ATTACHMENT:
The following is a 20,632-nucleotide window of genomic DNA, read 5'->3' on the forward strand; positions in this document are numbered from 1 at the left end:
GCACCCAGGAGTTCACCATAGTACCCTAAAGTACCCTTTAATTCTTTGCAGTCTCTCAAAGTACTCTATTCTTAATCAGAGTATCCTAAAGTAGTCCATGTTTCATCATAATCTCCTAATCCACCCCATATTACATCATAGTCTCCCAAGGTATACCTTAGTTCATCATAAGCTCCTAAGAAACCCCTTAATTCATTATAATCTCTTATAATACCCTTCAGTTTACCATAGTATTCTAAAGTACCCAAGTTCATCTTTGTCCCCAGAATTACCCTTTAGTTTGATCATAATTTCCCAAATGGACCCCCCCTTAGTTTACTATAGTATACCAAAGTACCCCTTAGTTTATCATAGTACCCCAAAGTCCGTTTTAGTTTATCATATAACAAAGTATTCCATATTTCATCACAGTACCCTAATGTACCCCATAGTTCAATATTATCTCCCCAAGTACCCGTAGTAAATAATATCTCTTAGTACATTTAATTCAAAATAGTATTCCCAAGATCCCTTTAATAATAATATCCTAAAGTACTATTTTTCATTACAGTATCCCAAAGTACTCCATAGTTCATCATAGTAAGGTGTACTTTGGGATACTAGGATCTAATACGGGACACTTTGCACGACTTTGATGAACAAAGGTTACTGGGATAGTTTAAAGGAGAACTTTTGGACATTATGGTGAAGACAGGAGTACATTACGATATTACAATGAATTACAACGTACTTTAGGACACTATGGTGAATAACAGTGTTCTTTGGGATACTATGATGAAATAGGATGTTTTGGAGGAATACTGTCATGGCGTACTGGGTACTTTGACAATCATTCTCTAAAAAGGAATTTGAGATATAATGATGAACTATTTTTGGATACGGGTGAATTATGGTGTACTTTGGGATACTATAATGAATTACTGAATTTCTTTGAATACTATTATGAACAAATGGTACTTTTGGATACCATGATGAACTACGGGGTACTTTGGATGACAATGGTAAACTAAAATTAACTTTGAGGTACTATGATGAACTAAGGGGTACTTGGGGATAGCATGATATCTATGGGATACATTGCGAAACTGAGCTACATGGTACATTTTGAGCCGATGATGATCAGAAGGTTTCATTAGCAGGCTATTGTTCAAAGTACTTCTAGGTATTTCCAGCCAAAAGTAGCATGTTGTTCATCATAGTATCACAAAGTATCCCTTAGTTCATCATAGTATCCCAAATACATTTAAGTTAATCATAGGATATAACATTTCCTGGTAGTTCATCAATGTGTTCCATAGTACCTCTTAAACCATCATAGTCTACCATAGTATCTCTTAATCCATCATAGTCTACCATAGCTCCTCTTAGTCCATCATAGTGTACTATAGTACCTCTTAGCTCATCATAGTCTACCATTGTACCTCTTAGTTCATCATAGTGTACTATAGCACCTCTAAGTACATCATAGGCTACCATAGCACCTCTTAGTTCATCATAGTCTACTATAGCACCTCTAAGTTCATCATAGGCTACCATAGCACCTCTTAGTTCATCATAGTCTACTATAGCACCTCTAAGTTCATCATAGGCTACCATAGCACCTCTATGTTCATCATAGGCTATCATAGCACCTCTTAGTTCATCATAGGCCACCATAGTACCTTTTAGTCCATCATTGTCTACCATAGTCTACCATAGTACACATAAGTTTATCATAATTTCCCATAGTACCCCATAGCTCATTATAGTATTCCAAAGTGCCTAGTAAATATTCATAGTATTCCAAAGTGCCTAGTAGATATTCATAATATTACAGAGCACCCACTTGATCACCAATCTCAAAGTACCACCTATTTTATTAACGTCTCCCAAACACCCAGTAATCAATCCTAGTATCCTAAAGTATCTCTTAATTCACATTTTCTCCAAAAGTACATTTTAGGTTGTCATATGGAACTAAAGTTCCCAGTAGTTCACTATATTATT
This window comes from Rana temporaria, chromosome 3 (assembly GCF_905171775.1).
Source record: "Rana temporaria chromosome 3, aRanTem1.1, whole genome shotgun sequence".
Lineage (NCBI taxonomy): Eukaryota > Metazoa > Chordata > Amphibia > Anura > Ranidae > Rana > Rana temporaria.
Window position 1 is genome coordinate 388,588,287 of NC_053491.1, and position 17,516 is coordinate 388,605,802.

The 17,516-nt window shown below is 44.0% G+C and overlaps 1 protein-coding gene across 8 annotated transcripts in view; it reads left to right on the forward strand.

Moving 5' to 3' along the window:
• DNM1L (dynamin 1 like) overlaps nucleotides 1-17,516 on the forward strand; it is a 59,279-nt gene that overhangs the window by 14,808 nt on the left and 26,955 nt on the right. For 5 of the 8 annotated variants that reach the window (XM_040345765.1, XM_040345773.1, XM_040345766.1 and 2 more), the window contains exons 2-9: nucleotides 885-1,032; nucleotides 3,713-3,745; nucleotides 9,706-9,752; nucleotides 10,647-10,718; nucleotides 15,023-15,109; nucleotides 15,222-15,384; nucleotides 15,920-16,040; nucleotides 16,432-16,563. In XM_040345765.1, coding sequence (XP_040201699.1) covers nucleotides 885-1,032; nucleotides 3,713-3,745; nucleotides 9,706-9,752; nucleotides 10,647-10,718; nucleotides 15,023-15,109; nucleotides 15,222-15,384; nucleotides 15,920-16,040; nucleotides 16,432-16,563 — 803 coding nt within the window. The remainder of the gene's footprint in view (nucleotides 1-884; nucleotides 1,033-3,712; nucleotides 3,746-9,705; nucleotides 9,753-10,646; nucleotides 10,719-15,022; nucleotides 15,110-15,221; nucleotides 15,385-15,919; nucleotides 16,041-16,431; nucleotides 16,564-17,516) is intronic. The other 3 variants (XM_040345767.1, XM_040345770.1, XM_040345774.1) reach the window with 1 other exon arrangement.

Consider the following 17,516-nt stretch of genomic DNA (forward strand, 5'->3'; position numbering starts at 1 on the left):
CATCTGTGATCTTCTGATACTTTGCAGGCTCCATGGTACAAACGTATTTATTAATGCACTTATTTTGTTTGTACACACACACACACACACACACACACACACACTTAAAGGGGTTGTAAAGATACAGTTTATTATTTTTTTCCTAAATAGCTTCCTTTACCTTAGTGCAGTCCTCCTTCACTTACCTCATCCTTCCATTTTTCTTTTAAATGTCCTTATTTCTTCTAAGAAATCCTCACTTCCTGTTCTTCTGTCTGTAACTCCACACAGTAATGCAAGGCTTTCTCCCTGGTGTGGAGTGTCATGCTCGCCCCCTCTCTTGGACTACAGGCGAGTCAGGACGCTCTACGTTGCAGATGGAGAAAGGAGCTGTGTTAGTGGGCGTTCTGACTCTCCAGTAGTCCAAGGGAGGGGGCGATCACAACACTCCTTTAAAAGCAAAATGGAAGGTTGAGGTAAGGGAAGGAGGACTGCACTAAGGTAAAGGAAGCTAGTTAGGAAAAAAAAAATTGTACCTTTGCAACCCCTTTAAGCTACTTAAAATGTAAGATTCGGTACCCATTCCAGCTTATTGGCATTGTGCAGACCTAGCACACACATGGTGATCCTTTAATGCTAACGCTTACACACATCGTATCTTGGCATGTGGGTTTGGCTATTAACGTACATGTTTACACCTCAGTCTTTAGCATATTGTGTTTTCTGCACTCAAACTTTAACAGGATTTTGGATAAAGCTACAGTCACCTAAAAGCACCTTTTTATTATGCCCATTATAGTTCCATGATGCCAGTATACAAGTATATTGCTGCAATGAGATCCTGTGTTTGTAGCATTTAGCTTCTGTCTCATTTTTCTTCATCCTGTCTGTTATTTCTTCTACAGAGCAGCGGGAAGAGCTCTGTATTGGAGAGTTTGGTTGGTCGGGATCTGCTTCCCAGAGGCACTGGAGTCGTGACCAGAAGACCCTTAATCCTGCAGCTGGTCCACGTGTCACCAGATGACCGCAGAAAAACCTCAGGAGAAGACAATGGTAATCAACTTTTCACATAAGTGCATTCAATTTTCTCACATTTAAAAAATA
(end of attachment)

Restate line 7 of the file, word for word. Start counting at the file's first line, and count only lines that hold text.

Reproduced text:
The 17,516-nt window shown below is 44.0% G+C and overlaps 1 protein-coding gene across 8 annotated transcripts in view; it reads left to right on the forward strand.